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All about: atenolol and chlorthalidone

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Generic Name: atenolol and chlorthalidone (a TEN oh lole and klor THAL i done)
Brand Names: Tenoretic 100, Tenoretic 50

What is atenolol and chlorthalidone?

Atenolol is in a group of drugs called beta-blockers. Beta-blockers affect the heart and circulation (blood flow through arteries and veins).

Chlorthalidone is a thiazide diuretic (water pill) that helps prevent your body from absorbing too much salt, which can cause fluid retention.

The combination of atenolol and chlorthalidone is used to treat hypertension (high blood pressure).

Atenolol and chlorthalidone may also be used for purposes other than those listed in this medication guide.

What is the most important information I should know about atenolol and chlorthalidone?

Do not use this medication without telling your doctor if you are pregnant. It could cause harm to the unborn baby. Use an effective form of birth control, and tell your doctor if you become pregnant during treatment.

If you need to have any type of surgery or medical tests, tell the surgeon or doctor ahead of time that you are using atenolol and chlorthalidone.

Do not stop taking atenolol and chlorthalidone without the advice of your doctor. Stopping suddenly may make your condition worse or cause withdrawal symptoms.

If you do stop taking this medication for any reason, limit your physical activity to prevent heart problems. Your doctor may recommend that you start taking the medication again if you have withdrawal symptoms.

Atenolol and chlorthalidone is only part of a complete program of treatment for hypertension that may also include diet, exercise, and weight control. Follow your diet, medication, and exercise routines very closely if you are being treated for hypertension.

Keep using this medication even if you feel fine. High blood pressure often has no symptoms. You may need to use blood pressure medication for the rest of your life.

What should I discuss with my healthcare provider before taking atenolol and chlorthalidone?

Do not use this medication if you are allergic to atenlolol (Tenormin) or chlorthalidone (Hygroton, Thalitone), or if you have:
  • a heart problem such as heart block, or slow heart rate;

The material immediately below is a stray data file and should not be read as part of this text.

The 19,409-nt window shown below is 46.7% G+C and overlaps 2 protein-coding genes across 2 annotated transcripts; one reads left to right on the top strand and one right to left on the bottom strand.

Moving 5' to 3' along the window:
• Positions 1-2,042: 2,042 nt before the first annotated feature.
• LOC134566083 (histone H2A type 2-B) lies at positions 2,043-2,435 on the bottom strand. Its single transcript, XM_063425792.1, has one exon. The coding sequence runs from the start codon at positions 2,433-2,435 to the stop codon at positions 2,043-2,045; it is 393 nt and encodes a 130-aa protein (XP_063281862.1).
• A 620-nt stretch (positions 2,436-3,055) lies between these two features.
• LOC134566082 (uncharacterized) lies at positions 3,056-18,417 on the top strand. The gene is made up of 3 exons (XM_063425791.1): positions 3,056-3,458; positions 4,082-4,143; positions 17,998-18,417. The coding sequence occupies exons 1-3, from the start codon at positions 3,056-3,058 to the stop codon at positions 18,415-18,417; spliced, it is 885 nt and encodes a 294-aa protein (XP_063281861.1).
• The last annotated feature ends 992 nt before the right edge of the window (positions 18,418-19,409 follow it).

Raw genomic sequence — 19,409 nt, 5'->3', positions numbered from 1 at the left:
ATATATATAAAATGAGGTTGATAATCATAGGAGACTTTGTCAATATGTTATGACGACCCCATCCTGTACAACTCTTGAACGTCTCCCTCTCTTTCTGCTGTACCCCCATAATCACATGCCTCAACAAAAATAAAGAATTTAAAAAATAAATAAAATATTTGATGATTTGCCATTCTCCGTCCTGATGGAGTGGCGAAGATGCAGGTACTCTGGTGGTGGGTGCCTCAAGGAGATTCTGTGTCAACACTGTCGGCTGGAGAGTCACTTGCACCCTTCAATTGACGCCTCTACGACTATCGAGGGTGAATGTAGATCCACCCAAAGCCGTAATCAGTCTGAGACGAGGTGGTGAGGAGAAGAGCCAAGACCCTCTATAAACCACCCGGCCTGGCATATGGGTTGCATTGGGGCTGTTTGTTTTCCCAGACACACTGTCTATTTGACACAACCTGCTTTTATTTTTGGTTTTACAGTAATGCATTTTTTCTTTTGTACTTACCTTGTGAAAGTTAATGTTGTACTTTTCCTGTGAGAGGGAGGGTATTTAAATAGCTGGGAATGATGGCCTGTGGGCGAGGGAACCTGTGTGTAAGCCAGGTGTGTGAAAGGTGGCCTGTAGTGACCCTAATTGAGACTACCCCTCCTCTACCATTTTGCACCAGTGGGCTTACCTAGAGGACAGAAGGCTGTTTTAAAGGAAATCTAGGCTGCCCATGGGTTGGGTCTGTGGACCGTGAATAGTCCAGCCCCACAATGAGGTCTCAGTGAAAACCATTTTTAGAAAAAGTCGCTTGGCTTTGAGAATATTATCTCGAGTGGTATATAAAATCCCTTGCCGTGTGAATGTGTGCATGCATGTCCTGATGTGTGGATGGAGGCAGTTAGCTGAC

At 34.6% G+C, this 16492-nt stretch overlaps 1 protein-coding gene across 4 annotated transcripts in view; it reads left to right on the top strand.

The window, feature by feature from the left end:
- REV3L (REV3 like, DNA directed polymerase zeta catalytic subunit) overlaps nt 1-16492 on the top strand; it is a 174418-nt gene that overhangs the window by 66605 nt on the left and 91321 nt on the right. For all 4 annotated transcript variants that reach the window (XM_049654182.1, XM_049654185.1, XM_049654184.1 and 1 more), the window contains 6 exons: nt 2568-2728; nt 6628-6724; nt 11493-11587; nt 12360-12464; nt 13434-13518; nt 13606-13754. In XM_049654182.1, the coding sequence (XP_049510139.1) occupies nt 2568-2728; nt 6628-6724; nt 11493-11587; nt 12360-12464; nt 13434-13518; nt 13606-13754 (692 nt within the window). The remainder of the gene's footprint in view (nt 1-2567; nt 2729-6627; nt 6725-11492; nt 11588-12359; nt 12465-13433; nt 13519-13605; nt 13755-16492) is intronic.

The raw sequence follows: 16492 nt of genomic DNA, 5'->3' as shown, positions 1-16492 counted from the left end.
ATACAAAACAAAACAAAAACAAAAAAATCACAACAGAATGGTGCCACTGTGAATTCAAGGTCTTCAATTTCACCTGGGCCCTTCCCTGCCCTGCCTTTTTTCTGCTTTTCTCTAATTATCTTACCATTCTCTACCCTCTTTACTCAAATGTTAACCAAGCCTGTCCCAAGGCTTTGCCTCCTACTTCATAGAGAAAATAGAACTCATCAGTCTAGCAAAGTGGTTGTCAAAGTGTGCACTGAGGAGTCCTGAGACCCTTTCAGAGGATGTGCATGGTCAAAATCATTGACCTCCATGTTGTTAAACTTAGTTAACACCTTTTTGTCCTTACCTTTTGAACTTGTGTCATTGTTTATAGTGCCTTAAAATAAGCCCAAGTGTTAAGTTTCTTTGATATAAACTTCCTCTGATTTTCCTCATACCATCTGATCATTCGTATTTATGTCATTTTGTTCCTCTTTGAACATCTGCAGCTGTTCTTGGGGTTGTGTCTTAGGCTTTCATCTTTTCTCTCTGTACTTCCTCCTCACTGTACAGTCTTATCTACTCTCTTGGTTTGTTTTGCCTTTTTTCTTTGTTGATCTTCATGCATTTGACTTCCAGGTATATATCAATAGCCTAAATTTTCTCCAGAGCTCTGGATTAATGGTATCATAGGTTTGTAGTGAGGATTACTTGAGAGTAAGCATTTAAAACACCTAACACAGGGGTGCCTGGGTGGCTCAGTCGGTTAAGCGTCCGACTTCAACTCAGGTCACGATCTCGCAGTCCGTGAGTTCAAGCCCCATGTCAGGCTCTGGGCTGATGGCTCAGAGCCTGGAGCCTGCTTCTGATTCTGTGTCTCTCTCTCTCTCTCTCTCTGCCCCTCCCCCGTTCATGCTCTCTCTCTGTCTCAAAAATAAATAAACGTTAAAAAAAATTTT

• if you are unable to urinate; or

  • if you are allergic to sulfa drugs (such as Bactrim, Septra, and others).

Before taking this atenolol and chlorthalidone, tell your doctor if you are allergic to any drugs, or if you have:

  • congestive heart failure;

  • liver or kidney disease;

  • asthma, bronchitis, or other lung disorder;

  • diabetes;

  • gout;

  • lupus;

  • a thyroid disorder;

  • adrenal gland tumor (also called pheochromocytoma);

  • psoriasis; or

  • problems with circulation.

If you have any of these conditions, you may not be able to use atenolol and chlorthalidone, or you may need a dosage adjustment or special tests during treatment.

FDA pregnancy category D. This medication can cause harm to an unborn baby. Do not use atenolol and chlorthalidone without your doctor's consent if you are pregnant. Tell your doctor if you become pregnant during treatment. Use an effective form of birth control while you are using this medication. Atenolol and chlorthalidone can pass into breast milk and may harm a nursing baby. Do not use this medication without telling your doctor if you are breast-feeding a baby.

How should I take atenolol and chlorthalidone?

Take this medication exactly as it was prescribed for you. Do not take the medication in larger amounts, or take it for longer than recommended by your doctor. Follow the directions on your prescription label.

Atenolol and chlorhtalidone January 9, 2007is only part of a complete program of treatment for hypertension that may also include diet, exercise, and weight control. Follow your diet, medication, and exercise routines very closely if you are being treated for hypertension.

Keep using this medication even if you feel fine. High blood pressure often has no symptoms. You may need to use blood pressure medication for the rest of your life.

To be sure this medication is not causing harmful effects, your blood and blood pressure will need to be tested on a regular basis. Do not miss any scheduled visits to your doctor.

If you need to have any type of surgery, tell the surgeon ahead of time that you are using atenolol and chlorthalidone. You may need to stop using the medicine for a short time.

This medication can cause you to have unusual results with certain medical tests. Tell any doctor who treats you that you are using atenolol and chlorthalidone.

Do not stop taking atenolol and chlorthalidone without the advice of your doctor. Stopping suddenly may make your condition worse or cause withdrawal symptoms.

If you do stop taking this medication for any reason, limit your physical activity to prevent heart problems. Your doctor may recommend that you start taking the medication again if you have withdrawal symptoms.

Store atenolol and chlorthalidone at room temperature away from moisture, heat, and light.

What happens if I miss a dose?

Take the missed dose as soon as you remember. If it is almost time for your next dose, skip the missed dose and take the medicine at your next regularly scheduled time. Do not take extra medicine to make up the missed dose.

What happens if I overdose?

Seek emergency medical attention if you think you have used too much of this medicine.

Symptoms of an atenolol and chlorthalidone overdose may include extreme tiredness, trouble breathing, wheezing, slow heart rate, chest pain, swelling, feeling light-headed, or fainting.